Mourners bid farewell to Molloy soccer star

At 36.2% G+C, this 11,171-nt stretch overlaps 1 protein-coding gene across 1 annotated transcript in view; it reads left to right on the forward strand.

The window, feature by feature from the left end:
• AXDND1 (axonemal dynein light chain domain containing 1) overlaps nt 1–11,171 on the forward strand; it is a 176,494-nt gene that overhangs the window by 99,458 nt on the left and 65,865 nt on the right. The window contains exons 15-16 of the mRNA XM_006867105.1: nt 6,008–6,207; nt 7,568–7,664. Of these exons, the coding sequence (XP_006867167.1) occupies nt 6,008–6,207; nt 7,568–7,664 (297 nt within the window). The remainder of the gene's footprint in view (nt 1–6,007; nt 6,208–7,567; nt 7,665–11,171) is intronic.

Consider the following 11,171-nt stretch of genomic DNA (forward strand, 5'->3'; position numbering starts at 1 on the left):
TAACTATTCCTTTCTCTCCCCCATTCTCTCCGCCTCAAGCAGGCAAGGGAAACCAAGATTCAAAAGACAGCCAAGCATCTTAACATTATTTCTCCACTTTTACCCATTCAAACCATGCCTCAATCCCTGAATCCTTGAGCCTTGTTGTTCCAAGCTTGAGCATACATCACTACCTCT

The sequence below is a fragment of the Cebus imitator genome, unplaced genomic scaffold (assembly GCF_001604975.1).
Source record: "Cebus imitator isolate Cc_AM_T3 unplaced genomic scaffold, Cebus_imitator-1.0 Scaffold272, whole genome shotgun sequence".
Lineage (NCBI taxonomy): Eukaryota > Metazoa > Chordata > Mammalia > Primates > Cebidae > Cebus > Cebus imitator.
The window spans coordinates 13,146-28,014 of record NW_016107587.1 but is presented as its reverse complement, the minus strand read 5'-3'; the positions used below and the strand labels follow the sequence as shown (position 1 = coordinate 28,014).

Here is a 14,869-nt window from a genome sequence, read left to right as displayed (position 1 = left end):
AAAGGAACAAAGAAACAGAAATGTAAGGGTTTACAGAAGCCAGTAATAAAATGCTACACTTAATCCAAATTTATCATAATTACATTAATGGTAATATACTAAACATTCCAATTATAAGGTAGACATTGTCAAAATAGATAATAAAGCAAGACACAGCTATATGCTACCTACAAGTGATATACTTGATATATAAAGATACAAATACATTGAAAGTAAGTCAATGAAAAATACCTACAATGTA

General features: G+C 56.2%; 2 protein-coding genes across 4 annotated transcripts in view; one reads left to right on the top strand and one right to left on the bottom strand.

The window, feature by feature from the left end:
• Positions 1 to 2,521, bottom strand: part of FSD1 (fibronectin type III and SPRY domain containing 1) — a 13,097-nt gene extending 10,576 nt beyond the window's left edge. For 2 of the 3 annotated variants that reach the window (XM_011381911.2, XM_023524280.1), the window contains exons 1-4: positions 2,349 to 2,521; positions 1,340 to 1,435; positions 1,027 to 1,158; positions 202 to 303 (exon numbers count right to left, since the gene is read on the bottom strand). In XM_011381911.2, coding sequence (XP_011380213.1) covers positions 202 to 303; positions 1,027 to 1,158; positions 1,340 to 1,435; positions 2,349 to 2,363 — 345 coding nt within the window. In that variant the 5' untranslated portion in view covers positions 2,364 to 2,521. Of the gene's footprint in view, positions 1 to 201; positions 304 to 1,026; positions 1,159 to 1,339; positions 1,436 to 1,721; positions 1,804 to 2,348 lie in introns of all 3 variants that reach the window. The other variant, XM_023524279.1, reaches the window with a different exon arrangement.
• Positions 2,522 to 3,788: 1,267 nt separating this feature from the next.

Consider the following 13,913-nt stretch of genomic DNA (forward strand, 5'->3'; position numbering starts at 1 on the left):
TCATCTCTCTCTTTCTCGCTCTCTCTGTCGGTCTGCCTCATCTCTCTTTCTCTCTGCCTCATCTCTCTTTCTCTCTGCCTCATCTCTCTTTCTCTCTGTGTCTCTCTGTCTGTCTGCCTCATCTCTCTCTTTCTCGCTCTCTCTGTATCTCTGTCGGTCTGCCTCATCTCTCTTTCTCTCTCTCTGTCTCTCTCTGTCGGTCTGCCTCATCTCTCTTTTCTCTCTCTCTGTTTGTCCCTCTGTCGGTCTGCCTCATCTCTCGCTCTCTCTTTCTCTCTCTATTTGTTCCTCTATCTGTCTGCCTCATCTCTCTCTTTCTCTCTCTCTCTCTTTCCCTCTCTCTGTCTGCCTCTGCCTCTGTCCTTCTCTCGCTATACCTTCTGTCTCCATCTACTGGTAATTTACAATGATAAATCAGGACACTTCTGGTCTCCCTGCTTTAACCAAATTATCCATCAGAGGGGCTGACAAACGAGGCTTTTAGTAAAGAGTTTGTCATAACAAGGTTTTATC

Solemn attendees entered the 215-35 38th Ave. church quietly, with only their footsteps, the soft fall of snowflakes and the practicing of bagpipe players periodically punctuating the silence.Grogan, an 18-year-old Archbishop Molloy senior, had been in Florida to compete in a club soccer tournament on behalf of the Bayside-based FC United Tigers. She and a teammate, Brittany Gruber of West Islip, L.I., were struck by a 2006 Acura at 10 p.m. on Tampa's bustling Dale Mabry Highway. Police have not charged the driver, but an investigation is ongoing.”Kaitlyn Maureen died with Christ. May she now share with him eternal glory,” the Rev. Thomas Brosnan told a full gathering in the pews and balcony.Along the walls were stained glass depictions of Biblical scenes of Jesus, two of which were inscribed, “I will be their safe refuge in life and death” and “I will comfort them in all their afflictions.”Flanking the casket on either side were bouquets of white flowers – one set in the shape of a soccer ball and emblazoned with the number 33, which Grogan wore as an athlete – and a white poster board prepared by Grogan's teammates that read, in part, “You will play in our hearts.”The visual reminders of Grogan's enthusiasm for life were complemented by Brosnan's address to the parish, in which he noted that the loss of someone “so good, so young, so vibrant” was all but incomprehensible.”As we gather together… when our hearts have been broken, we seek consolation that only God can give,” Brosnan said. “It is impossible to understand, and no words can be offered to take away the pain.”But invoking the poetry of 13th century Persian Islamic poet Jalal ad-Din Rumi, Brosnan told the gathered that understanding can emerge from tragedy: “When helpless, dumbfounded, then a stretcher will come from grace,” he said, borrowing Rumi's lines.Brosnan offered that “love and loss are two sides of the same coin” and urged everyone, particularly Grogan's classmates, to not only remember Grogan's friendship during her life, but to reach out to her spirit after her death.Several of Grogran's relatives, including her godmother, Cindy Heng; aunt, Kathy Cordry; and cousin, Peter Grogan, led the church in prayer.Their voices faltered frequently, giving way to pause and tears, but the parish responded uniformly and in unison each time: “Lord, hear our prayer.”

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